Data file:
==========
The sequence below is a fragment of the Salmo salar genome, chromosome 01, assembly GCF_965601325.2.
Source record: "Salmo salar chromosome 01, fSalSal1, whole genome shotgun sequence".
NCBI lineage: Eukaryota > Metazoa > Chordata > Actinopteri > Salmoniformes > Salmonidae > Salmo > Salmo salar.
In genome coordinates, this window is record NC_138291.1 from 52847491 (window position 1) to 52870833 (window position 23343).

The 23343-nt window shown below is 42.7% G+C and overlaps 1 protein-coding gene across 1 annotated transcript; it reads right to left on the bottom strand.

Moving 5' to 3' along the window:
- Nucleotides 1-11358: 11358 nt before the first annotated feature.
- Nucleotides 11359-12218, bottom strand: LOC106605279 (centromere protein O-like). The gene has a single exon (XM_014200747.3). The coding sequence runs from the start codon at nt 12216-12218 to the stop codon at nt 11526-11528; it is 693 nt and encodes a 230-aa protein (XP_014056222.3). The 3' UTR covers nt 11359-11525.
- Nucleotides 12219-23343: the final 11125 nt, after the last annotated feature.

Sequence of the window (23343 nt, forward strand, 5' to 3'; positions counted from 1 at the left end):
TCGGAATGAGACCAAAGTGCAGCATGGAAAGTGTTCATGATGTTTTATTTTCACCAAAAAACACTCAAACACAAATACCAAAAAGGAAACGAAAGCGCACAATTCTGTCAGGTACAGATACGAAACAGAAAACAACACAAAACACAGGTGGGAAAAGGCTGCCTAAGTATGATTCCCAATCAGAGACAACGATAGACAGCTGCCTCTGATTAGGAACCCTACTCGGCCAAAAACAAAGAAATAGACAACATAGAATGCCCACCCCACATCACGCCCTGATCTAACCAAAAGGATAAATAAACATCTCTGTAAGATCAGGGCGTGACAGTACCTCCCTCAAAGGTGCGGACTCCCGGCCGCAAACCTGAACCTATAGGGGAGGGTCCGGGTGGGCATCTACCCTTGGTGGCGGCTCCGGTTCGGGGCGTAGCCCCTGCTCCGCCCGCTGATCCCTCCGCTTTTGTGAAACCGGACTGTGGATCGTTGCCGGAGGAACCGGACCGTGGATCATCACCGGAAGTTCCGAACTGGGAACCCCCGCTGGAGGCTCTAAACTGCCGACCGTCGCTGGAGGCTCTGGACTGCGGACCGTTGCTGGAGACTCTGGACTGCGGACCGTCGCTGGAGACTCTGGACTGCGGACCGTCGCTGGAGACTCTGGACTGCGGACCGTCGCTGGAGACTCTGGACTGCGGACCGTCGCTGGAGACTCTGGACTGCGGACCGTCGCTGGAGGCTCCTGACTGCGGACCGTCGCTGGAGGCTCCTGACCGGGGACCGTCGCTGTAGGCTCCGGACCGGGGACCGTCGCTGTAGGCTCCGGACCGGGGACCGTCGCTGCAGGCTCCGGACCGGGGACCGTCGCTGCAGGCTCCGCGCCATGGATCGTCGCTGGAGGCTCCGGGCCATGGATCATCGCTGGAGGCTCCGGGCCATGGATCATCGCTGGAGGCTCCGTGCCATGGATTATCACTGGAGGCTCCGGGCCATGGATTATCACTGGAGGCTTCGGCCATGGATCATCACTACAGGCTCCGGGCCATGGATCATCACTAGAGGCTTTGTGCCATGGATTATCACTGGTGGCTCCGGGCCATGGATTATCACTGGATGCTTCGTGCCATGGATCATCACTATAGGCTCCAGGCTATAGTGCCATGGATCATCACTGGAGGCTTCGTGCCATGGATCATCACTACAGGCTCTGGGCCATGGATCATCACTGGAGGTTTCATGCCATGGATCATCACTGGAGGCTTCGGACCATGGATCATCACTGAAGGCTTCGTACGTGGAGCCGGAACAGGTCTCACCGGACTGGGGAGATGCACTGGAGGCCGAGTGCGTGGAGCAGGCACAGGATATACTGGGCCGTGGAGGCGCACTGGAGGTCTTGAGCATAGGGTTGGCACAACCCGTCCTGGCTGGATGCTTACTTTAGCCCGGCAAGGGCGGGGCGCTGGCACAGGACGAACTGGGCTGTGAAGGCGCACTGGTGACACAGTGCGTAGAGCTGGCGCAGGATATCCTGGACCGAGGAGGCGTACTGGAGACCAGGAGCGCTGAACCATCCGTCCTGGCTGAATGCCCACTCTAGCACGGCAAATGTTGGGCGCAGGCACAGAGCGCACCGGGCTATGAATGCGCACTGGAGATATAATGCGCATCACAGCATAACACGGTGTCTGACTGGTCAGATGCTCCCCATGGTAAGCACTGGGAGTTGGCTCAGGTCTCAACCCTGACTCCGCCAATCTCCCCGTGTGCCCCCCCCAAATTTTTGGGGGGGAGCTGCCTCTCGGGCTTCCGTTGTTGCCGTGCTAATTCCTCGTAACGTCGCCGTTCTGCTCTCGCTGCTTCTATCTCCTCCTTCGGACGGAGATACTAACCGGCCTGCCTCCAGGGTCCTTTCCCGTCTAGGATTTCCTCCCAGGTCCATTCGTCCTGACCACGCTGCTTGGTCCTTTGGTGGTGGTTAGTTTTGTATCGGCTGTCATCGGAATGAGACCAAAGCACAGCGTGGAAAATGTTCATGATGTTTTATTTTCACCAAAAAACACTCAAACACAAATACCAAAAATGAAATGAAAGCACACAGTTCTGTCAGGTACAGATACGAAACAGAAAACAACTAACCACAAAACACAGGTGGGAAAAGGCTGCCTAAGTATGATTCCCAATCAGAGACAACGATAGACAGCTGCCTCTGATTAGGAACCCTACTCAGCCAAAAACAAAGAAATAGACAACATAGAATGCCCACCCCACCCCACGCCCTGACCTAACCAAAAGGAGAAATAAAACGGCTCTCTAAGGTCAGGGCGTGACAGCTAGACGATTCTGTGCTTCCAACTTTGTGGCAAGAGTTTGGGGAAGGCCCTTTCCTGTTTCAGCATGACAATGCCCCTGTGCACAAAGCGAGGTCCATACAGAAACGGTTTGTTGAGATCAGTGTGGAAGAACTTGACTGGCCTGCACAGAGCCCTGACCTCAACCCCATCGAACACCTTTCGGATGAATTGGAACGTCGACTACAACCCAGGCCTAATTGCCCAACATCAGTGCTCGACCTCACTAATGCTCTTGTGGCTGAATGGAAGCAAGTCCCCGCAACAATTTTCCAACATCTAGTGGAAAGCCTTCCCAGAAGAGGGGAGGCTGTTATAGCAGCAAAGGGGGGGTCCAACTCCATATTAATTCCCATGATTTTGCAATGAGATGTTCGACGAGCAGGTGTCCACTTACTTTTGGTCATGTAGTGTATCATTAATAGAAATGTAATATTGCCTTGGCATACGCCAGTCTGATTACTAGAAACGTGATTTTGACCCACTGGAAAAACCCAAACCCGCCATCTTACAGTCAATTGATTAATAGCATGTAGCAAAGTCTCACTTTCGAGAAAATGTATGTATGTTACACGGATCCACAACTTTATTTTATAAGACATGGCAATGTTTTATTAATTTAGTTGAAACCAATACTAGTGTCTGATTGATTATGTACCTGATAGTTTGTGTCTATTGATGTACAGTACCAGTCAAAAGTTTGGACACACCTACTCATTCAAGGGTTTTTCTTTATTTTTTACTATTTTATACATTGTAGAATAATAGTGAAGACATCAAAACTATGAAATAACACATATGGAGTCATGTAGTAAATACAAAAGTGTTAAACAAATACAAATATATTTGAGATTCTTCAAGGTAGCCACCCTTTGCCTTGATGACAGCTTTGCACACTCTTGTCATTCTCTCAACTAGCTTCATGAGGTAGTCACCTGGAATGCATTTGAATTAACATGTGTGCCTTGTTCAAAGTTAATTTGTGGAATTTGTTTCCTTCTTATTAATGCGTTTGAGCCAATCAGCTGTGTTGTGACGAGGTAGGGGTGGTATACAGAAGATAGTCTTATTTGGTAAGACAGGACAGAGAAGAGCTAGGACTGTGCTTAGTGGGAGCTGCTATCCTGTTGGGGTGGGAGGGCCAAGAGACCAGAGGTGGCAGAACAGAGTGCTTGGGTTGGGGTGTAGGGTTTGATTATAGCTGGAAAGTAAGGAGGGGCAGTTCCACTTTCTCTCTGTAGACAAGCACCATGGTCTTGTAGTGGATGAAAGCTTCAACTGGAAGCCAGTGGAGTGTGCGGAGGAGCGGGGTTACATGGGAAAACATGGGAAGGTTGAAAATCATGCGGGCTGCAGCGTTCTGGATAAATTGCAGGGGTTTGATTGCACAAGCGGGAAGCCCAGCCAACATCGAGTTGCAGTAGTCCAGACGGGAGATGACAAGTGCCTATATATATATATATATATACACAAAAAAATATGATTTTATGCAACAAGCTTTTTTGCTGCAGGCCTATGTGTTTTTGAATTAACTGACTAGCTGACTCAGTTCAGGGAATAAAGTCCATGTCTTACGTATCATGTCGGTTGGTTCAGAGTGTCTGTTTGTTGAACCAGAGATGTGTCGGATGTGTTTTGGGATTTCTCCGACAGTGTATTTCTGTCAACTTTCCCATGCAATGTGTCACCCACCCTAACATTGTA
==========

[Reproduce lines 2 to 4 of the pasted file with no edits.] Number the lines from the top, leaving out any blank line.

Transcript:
Source record: "Salmo salar chromosome 01, fSalSal1, whole genome shotgun sequence".
NCBI lineage: Eukaryota > Metazoa > Chordata > Actinopteri > Salmoniformes > Salmonidae > Salmo > Salmo salar.
In genome coordinates, this window is record NC_138291.1 from 52847491 (window position 1) to 52870833 (window position 23343).